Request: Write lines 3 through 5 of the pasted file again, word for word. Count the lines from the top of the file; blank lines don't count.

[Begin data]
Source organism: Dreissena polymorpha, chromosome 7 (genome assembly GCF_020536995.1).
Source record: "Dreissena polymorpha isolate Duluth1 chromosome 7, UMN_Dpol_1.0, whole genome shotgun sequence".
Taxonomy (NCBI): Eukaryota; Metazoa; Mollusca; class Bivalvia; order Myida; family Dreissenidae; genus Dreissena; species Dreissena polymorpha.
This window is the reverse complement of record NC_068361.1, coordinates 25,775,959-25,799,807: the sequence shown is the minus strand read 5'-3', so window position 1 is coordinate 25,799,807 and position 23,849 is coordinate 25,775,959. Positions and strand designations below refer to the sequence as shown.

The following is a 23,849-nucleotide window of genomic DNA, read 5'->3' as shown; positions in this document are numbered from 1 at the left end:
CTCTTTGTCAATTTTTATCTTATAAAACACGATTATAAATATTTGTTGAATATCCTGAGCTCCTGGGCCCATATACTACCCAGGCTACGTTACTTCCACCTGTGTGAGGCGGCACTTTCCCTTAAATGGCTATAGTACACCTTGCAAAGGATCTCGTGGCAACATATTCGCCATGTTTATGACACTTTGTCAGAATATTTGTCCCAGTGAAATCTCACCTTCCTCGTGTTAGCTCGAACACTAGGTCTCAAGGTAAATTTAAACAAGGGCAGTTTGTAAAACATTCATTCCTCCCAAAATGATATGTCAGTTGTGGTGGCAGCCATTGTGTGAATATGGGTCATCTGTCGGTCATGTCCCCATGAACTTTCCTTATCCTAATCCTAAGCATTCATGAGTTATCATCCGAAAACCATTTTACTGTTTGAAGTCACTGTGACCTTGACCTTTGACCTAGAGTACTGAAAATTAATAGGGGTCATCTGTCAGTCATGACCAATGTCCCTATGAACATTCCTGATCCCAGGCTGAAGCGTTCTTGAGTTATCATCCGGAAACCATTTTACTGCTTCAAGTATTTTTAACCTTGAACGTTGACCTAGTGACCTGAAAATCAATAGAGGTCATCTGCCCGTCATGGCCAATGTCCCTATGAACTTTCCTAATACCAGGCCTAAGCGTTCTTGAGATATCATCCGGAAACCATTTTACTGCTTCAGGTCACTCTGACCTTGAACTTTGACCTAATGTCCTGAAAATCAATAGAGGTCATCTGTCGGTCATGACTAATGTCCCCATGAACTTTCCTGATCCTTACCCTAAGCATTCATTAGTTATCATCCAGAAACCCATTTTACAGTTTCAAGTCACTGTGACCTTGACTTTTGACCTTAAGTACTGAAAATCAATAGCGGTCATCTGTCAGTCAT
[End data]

Taxonomy (NCBI): Eukaryota; Metazoa; Mollusca; class Bivalvia; order Myida; family Dreissenidae; genus Dreissena; species Dreissena polymorpha.
This window is the reverse complement of record NC_068361.1, coordinates 25,775,959-25,799,807: the sequence shown is the minus strand read 5'-3', so window position 1 is coordinate 25,799,807 and position 23,849 is coordinate 25,775,959. Positions and strand designations below refer to the sequence as shown.

The following is a 23,849-nucleotide window of genomic DNA, read 5'->3' as shown; positions in this document are numbered from 1 at the left end: